Coping as a dynamic process involves cognitive and behavioral responses to reduce or resolve a crisis. Religion, too, can play a significant role in helping individuals cope with stressful events. Religious coping refers to encountering stressful situations in life armed with religious beliefs and doing religious practices (Pargament et al., 2005). Religious coping can have negative and positive aspects. Negative coping includes a negative evaluation of God as a punitive force coupled with anger and uncertainty regarding God’s ability. Positive coping includes challenging natural sciences’ explanations, seeking meaning, and redefining stressful situations as an opportunity for spiritual growth (Cooper et al., 2009; Corsini, 2009).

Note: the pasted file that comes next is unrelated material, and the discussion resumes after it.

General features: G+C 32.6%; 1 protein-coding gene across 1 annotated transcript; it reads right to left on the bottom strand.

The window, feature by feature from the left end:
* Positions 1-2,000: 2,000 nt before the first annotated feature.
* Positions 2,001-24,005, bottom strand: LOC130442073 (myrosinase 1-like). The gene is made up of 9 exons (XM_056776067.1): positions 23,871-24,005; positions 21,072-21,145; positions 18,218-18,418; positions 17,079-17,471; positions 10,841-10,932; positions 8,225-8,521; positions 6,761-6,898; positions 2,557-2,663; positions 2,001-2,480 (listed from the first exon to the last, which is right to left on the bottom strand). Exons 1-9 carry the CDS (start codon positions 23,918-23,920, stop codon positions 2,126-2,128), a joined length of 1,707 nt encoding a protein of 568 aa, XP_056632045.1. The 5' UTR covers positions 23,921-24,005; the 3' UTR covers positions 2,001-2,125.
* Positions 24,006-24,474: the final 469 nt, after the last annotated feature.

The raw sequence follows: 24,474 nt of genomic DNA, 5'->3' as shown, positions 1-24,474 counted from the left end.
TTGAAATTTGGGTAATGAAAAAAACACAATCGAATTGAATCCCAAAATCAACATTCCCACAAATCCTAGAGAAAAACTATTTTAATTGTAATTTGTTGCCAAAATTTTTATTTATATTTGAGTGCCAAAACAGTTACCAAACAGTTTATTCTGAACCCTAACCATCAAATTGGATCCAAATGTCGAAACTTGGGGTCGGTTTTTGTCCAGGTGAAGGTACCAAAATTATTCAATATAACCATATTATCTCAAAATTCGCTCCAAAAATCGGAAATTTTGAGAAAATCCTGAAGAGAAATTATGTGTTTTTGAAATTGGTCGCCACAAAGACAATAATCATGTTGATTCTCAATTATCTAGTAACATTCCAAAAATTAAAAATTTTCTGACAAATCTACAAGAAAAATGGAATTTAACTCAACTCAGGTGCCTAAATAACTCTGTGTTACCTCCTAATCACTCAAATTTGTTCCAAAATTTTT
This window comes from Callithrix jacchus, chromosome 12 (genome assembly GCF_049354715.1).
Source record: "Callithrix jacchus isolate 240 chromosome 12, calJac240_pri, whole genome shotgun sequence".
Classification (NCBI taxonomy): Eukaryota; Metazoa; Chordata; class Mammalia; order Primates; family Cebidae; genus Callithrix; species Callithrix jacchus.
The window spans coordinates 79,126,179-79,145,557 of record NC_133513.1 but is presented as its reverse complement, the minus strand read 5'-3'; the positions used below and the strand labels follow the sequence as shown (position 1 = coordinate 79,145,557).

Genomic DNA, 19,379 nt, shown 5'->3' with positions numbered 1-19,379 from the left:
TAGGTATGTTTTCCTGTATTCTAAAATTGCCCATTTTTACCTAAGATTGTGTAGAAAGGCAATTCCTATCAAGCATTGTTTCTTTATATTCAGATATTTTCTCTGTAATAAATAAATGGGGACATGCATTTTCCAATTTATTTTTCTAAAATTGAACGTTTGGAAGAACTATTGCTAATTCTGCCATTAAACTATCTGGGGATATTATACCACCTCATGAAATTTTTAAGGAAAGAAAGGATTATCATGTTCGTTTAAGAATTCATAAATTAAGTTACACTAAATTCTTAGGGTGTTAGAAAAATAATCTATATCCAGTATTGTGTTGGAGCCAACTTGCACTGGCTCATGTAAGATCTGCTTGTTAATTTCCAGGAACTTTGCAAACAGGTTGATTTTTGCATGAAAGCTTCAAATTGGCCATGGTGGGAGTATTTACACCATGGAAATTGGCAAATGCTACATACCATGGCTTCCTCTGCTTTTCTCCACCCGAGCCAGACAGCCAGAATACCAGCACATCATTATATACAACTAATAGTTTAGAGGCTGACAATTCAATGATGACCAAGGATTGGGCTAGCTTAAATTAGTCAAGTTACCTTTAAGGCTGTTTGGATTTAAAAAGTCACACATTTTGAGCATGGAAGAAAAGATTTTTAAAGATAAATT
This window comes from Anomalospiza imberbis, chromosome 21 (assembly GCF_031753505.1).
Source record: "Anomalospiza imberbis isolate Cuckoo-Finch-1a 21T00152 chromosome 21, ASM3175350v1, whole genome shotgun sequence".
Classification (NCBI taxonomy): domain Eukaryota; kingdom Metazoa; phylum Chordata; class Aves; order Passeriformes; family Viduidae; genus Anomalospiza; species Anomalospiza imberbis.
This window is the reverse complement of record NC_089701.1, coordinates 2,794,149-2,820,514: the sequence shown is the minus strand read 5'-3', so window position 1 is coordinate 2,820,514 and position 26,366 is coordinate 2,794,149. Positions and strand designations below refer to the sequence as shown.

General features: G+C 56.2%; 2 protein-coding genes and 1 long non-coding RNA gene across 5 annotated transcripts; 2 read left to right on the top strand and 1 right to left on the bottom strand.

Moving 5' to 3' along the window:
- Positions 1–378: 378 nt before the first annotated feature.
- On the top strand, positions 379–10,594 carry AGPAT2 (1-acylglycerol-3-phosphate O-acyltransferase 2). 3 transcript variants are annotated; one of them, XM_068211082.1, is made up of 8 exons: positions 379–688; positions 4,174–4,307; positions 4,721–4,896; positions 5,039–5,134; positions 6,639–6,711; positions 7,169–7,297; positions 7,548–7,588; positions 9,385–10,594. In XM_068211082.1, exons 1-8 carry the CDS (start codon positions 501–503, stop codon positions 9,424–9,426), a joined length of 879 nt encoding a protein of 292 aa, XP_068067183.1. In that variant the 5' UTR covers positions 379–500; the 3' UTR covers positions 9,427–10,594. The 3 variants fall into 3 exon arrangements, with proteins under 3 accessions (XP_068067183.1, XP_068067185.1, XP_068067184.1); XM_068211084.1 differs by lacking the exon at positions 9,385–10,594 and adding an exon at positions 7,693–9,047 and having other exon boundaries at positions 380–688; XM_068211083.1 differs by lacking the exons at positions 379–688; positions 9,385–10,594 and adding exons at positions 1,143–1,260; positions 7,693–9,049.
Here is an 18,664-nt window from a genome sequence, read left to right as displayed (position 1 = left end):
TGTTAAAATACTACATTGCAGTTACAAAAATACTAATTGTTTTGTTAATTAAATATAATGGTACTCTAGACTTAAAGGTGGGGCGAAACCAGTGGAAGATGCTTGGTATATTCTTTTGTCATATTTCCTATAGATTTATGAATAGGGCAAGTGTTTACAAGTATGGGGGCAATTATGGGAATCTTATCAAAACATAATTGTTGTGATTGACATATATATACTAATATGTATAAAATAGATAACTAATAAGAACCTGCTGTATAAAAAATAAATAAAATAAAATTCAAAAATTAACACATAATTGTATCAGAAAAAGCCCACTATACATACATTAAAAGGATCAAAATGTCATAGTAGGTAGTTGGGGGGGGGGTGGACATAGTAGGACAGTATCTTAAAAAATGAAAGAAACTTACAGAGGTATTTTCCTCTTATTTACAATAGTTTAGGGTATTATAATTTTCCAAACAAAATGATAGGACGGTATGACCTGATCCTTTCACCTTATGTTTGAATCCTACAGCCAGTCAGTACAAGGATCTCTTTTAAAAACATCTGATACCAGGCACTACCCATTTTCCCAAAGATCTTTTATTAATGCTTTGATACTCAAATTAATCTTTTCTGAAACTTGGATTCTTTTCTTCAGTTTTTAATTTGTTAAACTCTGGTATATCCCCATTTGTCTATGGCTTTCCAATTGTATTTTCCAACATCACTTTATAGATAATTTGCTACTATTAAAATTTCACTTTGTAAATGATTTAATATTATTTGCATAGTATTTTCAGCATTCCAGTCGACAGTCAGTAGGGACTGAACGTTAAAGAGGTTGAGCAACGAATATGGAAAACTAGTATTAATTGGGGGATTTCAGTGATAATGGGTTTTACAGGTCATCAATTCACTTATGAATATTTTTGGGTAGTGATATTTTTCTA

Health-promoting lifestyle (HPL) emerges as one of the best approaches people can employ to maintain and control their health (Haica, 2013; Psaros et al., 2012). Scientific evidence indicates that HPL increases the quality of life (Tol et al., 2013; Mak et al., 2018). An unhealthy lifestyle may have adverse consequences for fertility. Health behaviors that affect fertility may be the first important step in helping infertile people and increasing their chances of fertility (Haica, 2013). Religious coping is associated with health-related behaviors (Mehrabi et al., 2016).